The Bionic Woman was a “spin-off” of the one of television’s most popular shows, The Six Million Dollar Man. Lindsay Wagner starred as title character Jaime Sommers, a woman who had been given enhanced “bionic” limbs during a life-saving medical procedure. Just like her friend Steve Austin (Lee Majors), whose artificial limbs were estimated to be worth six million dollars, Jaime Sommers now owed her life to the governent doctors who had treated her.
With The Six Million Dollar Man acting as the lead-in for The Bionic Woman, the show was an instant hit when it debuted in 1976. Heroine Sommers struck such a chord with viewers that she quickly became an iconic ’70s figure.
Watching the 13 one-hour episodes of the first season recently, I was struck by how different the tone was from The Six Million Dollar Man. Although the show was written by men, there is a distinctly feminine, even femnist feel to it at times. Clearly, a great deal more effort was put into this program than its spin-off origins suggest.
Jaime Sommers became a freelance agent for the group who had saved her life, the OSI (Office of Scientific Intelligence). Supervisor Oscar Goldman (Richard Andersen) claimed she would a have a light schedule of assignments, but as the season unfolded she became one busy bionic babe.
Goldman like her to work undercover whenever possible. Her best assignment was as a contestant in the Miss USA Beauty Pageant. In “Bionic Beauty” Bert Parks more or less plays an evil version of himself who is attempting to smuggle out top-secret technology. Before Jaime can foil his plans, she must first compete in the talent show however. Her version of the song “Feelings” is so incredibly bad that I could not figure out whether it was intended as a joke or not. The DVD set is worth getting for this scene alone.
Every once in a while Jaimee is faced with some pretty strange situations. In one instance, a woman undergoes plastic surgery to become her twin. The imposter manages to wreak havoc for a little while, but not long. She was never a match for the real Bionic Woman.
In a backstory, we find out that Jaime’s parents had been killed in an auto accident when she was very young. In “Jaimee’s Mother” a woman claims that the accident was staged, that she is Jaime’s mother, alive and well. Oscar helps out, but the truth is almost as difficult as the alternative was for her.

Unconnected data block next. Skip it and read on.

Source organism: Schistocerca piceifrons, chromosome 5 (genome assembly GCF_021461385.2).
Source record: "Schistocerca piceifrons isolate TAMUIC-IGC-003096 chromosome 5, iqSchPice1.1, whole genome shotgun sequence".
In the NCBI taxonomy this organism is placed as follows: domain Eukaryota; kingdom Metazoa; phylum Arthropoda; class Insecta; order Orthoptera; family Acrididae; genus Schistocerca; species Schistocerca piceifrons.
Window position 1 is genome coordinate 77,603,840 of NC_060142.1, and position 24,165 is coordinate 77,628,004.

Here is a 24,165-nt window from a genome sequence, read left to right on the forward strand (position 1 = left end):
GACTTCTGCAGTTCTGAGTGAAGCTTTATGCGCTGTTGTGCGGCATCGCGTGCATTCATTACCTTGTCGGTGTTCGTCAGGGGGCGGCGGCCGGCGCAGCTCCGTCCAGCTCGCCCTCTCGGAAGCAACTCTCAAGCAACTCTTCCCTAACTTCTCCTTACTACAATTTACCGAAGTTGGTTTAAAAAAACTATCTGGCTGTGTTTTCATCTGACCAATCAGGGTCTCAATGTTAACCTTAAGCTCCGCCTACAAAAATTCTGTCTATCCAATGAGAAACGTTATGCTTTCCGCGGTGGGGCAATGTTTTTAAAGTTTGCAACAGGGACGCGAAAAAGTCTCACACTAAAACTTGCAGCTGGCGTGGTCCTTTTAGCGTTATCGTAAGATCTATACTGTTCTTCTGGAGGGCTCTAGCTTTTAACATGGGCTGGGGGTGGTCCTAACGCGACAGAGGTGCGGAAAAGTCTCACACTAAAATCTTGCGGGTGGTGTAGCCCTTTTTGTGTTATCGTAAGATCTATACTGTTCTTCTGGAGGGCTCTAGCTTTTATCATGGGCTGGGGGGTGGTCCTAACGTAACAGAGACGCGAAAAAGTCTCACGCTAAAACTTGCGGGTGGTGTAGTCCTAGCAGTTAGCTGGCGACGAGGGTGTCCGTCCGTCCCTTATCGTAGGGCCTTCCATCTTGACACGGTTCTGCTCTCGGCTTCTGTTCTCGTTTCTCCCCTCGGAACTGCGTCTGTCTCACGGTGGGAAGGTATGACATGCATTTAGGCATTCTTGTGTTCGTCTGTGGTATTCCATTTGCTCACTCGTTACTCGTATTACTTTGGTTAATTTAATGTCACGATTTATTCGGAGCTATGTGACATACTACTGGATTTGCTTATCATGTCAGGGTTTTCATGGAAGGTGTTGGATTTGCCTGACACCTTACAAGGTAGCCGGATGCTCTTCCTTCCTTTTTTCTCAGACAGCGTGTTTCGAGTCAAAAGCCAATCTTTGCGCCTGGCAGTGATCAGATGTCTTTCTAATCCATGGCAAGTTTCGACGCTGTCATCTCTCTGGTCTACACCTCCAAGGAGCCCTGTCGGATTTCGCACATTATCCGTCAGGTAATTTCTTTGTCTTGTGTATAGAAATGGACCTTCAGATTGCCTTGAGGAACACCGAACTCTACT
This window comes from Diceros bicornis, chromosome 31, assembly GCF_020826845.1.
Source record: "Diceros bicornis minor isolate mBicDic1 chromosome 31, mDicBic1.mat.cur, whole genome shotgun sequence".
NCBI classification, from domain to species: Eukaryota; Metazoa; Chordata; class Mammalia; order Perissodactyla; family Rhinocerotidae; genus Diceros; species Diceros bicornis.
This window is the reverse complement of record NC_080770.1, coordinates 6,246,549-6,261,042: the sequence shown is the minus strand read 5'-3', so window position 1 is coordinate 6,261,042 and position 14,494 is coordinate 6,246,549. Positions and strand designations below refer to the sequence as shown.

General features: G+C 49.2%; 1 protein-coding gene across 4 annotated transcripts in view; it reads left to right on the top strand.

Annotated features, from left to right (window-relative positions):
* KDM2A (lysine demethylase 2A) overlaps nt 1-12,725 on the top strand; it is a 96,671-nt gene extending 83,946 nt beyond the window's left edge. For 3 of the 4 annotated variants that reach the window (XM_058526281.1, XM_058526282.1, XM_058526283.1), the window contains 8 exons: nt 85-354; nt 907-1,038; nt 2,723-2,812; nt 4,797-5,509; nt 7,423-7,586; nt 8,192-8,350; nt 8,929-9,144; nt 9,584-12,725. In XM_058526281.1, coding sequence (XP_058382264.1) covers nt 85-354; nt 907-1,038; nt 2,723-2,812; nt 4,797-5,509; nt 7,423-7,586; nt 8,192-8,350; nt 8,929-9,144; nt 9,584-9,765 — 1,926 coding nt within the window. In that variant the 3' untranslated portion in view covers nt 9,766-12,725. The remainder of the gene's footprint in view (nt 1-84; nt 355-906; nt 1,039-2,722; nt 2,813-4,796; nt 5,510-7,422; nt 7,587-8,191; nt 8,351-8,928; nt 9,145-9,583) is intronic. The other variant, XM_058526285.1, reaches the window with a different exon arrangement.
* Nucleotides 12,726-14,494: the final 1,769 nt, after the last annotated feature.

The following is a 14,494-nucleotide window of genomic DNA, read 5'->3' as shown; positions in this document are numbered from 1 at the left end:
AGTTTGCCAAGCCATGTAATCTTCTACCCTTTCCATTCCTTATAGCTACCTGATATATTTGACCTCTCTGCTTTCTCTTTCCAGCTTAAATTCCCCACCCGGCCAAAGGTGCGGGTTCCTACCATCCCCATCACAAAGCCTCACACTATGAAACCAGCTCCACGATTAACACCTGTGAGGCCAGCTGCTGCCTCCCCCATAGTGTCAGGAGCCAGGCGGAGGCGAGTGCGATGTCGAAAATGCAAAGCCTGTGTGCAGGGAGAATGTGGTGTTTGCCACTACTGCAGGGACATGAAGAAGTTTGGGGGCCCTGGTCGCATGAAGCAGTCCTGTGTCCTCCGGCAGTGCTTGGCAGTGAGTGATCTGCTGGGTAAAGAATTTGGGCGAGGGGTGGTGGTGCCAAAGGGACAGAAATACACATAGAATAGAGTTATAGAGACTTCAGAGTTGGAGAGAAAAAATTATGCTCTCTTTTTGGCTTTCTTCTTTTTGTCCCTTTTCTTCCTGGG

The season finale, “The Ghost Hunter” is another supernatural tale. This one concerns an angry ghost who objects to a secret government project being built in the area. Naturally enough, it singles Jaimee out for special treatment, before the ruse is exposed.
Quite a number of guest stars appeared in the first season. Among them were Andy Griffith, Donald O’Connor, Forrest Tucker, Tippi Hedren, Gary Collins, and even young Kristy McNichol. Lee Majors pops in every now and then as Steve “Six Million Dollar Man” Austin, just to shake things up a bit, I guess.
The Bionic Woman: Season One is a four-DVD set. The big bonus is a full disc of Six Million Dollar Man-Bionic Woman crossover episodes. There were five Six Million Dollar Man shows with her before The Bionic Woman launched. Their inclusion is an excellent addition to the package. The early programs provide background on their previous relationship, her bionic transformation, the difficulties she later had, and much more.
There are a couple more bonus features as well. The 24-minute “Bionic Beginnings” presents brand new interviews with members of the cast, writers, and directors about their experiences with the show. Rounding things out are a short Gag Reel, and a Picture Gallery.
The nostalgic appeal of these shows is obvious. But I In watching The Bionic Woman again, I found it to be a much better program than I remembered it as. Especially with the bonus episodes included, I highly recommend this set for fans of the genre.